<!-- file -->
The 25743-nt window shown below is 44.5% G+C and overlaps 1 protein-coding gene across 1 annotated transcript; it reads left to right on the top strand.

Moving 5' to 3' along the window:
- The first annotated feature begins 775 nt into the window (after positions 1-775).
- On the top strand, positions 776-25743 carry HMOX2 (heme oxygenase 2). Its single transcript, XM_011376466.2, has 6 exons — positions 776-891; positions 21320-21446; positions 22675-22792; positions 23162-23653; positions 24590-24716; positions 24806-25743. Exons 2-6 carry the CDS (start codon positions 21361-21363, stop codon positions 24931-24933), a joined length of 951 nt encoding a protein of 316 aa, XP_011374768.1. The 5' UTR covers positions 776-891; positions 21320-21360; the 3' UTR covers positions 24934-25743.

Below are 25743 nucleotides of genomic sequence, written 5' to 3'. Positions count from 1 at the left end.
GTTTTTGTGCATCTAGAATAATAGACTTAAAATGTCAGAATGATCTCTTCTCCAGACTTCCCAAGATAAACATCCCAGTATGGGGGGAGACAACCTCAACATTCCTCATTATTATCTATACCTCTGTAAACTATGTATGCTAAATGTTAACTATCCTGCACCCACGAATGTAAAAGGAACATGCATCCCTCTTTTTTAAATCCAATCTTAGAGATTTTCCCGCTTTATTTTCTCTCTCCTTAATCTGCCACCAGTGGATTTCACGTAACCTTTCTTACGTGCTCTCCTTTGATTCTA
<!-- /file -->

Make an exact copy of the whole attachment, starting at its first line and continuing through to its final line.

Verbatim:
The 25743-nt window shown below is 44.5% G+C and overlaps 1 protein-coding gene across 1 annotated transcript; it reads left to right on the top strand.

Moving 5' to 3' along the window:
- The first annotated feature begins 775 nt into the window (after positions 1-775).
- On the top strand, positions 776-25743 carry HMOX2 (heme oxygenase 2). Its single transcript, XM_011376466.2, has 6 exons — positions 776-891; positions 21320-21446; positions 22675-22792; positions 23162-23653; positions 24590-24716; positions 24806-25743. Exons 2-6 carry the CDS (start codon positions 21361-21363, stop codon positions 24931-24933), a joined length of 951 nt encoding a protein of 316 aa, XP_011374768.1. The 5' UTR covers positions 776-891; positions 21320-21360; the 3' UTR covers positions 24934-25743.

Below are 25743 nucleotides of genomic sequence, written 5' to 3'. Positions count from 1 at the left end.
GTTTTTGTGCATCTAGAATAATAGACTTAAAATGTCAGAATGATCTCTTCTCCAGACTTCCCAAGATAAACATCCCAGTATGGGGGGAGACAACCTCAACATTCCTCATTATTATCTATACCTCTGTAAACTATGTATGCTAAATGTTAACTATCCTGCACCCACGAATGTAAAAGGAACATGCATCCCTCTTTTTTAAATCCAATCTTAGAGATTTTCCCGCTTTATTTTCTCTCTCCTTAATCTGCCACCAGTGGATTTCACGTAACCTTTCTTACGTGCTCTCCTTTGATTCTA